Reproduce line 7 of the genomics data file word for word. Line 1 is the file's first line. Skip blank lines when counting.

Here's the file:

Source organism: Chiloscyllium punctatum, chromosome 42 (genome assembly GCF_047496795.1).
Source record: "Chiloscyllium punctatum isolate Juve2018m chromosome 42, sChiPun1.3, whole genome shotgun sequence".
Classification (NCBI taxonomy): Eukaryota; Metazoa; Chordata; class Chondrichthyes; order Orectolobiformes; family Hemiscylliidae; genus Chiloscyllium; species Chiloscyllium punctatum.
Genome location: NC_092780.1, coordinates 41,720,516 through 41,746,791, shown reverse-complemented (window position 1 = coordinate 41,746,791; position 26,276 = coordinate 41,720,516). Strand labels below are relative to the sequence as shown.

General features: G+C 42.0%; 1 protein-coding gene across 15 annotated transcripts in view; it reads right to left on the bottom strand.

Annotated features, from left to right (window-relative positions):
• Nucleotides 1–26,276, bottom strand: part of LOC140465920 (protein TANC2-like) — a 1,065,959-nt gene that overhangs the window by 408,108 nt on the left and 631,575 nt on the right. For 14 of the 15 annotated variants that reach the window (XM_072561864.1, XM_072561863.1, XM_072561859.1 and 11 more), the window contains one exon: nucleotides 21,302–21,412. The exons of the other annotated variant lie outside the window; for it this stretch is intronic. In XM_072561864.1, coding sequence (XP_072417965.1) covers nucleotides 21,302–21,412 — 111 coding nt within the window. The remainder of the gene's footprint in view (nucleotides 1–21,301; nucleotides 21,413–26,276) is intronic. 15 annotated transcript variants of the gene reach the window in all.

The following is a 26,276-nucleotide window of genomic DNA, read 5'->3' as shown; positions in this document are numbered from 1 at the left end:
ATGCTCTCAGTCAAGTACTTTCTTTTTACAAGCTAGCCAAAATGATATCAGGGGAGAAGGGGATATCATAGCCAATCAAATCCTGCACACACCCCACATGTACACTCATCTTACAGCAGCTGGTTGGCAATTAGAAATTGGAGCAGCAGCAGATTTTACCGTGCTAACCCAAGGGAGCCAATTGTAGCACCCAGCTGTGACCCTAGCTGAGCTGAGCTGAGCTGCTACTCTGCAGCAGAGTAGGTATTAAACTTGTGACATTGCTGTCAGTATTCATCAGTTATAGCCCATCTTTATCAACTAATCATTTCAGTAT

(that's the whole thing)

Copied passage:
• Nucleotides 1–26,276, bottom strand: part of LOC140465920 (protein TANC2-like) — a 1,065,959-nt gene that overhangs the window by 408,108 nt on the left and 631,575 nt on the right. For 14 of the 15 annotated variants that reach the window (XM_072561864.1, XM_072561863.1, XM_072561859.1 and 11 more), the window contains one exon: nucleotides 21,302–21,412. The exons of the other annotated variant lie outside the window; for it this stretch is intronic. In XM_072561864.1, coding sequence (XP_072417965.1) covers nucleotides 21,302–21,412 — 111 coding nt within the window. The remainder of the gene's footprint in view (nucleotides 1–21,301; nucleotides 21,413–26,276) is intronic. 15 annotated transcript variants of the gene reach the window in all.